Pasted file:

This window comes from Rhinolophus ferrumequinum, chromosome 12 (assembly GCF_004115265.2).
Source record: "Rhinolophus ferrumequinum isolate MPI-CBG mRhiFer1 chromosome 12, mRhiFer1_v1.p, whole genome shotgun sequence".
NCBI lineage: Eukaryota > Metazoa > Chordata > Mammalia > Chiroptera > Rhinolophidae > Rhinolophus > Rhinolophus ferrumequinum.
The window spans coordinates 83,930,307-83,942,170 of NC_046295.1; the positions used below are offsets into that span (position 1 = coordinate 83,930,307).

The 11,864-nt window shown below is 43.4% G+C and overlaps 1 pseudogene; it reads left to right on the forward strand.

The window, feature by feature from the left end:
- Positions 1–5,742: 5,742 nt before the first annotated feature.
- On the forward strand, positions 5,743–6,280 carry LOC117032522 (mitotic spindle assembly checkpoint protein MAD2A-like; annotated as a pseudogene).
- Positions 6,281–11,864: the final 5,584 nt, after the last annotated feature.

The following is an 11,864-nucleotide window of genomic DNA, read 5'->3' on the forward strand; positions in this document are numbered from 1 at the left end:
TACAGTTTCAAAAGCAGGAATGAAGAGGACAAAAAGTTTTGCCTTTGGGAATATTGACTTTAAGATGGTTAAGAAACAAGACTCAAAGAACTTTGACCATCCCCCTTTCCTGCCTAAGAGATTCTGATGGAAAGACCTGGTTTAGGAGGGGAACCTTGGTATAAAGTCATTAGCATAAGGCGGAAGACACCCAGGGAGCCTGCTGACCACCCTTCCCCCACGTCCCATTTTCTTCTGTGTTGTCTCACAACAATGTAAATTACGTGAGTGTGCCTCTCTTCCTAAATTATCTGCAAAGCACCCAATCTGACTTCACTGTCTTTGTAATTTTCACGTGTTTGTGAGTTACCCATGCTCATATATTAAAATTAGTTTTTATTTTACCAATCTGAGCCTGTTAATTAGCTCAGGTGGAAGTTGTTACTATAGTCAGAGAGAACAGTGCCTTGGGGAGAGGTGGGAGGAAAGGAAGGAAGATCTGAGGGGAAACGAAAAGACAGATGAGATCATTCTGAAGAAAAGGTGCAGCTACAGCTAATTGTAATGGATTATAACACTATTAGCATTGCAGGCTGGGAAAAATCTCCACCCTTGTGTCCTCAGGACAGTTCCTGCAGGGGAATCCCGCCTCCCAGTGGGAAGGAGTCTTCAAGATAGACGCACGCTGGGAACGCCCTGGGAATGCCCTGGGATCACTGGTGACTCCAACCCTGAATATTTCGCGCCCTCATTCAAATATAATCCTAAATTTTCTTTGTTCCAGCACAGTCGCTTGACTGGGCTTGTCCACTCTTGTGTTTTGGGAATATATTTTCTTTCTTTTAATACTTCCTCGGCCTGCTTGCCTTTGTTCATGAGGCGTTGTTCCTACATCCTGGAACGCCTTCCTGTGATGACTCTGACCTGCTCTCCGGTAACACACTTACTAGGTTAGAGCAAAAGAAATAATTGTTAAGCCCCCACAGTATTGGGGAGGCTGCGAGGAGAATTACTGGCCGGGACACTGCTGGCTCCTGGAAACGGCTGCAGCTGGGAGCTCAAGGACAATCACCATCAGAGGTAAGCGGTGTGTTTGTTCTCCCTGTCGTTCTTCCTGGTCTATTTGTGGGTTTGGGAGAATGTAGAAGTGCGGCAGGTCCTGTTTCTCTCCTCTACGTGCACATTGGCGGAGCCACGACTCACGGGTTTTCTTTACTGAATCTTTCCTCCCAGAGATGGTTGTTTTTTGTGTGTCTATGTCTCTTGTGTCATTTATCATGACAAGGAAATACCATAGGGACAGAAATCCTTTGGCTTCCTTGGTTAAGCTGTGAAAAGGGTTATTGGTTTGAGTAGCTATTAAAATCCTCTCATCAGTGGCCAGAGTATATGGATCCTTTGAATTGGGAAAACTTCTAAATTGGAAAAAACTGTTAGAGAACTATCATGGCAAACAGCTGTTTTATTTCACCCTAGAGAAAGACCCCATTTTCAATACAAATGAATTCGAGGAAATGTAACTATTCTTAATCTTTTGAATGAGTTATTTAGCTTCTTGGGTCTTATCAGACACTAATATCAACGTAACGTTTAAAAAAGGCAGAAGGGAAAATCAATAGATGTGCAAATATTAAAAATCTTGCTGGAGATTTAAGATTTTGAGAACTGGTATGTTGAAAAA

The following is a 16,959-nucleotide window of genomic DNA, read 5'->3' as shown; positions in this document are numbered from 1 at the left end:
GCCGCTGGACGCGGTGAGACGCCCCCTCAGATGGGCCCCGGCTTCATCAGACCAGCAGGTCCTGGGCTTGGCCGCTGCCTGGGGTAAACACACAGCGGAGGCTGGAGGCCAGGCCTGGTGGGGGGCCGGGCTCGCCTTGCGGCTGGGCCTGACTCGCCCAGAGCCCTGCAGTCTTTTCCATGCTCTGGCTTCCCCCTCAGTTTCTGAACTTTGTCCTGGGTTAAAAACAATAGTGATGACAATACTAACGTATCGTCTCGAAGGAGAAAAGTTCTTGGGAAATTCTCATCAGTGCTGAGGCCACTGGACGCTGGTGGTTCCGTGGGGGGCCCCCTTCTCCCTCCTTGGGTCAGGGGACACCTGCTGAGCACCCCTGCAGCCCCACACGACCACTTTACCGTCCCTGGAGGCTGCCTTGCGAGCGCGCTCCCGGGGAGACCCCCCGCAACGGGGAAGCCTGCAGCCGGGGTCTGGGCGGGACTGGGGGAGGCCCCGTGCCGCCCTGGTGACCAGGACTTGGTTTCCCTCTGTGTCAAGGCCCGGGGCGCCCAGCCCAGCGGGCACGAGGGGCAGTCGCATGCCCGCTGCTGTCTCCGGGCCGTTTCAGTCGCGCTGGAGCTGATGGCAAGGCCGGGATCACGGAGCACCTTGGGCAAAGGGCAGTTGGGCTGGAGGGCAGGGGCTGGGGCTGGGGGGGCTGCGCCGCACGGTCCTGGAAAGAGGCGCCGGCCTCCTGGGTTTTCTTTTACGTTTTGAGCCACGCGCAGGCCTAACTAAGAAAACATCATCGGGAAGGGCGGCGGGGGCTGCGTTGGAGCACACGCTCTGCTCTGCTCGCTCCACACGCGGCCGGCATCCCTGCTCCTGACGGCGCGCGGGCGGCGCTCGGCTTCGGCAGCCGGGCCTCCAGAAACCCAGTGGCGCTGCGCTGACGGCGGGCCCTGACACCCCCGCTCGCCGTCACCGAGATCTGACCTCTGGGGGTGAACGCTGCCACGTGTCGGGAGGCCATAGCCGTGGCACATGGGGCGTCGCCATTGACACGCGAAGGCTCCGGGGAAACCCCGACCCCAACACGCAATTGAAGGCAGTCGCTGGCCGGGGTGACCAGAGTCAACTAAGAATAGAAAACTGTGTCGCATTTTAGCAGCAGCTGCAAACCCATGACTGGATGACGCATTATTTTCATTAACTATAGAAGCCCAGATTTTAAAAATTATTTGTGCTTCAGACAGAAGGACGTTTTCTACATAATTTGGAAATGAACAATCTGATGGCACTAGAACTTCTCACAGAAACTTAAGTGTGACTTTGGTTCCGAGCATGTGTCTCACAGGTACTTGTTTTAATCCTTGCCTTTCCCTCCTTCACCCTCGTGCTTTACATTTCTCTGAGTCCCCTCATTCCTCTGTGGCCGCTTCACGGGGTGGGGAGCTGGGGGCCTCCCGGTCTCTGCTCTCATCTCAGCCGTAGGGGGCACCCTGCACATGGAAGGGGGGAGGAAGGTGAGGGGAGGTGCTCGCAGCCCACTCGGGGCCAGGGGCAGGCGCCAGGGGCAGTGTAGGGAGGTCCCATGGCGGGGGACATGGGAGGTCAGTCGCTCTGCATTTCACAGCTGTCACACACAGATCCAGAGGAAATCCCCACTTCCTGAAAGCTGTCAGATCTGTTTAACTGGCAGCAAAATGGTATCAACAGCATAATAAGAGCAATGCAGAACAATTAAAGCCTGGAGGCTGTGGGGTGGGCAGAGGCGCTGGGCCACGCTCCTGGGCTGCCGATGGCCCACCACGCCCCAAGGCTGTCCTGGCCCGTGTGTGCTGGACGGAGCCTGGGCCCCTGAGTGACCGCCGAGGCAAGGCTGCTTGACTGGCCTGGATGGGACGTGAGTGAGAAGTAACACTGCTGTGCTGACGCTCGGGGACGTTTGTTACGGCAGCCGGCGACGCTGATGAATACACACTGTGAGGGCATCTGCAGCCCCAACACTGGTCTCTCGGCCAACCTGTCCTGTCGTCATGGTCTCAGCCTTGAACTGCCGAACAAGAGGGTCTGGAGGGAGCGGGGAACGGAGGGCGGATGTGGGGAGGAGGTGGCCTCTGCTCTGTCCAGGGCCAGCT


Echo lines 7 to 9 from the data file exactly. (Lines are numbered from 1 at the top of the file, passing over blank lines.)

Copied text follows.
- Positions 1–5,742: 5,742 nt before the first annotated feature.
- On the forward strand, positions 5,743–6,280 carry LOC117032522 (mitotic spindle assembly checkpoint protein MAD2A-like; annotated as a pseudogene).
- Positions 6,281–11,864: the final 5,584 nt, after the last annotated feature.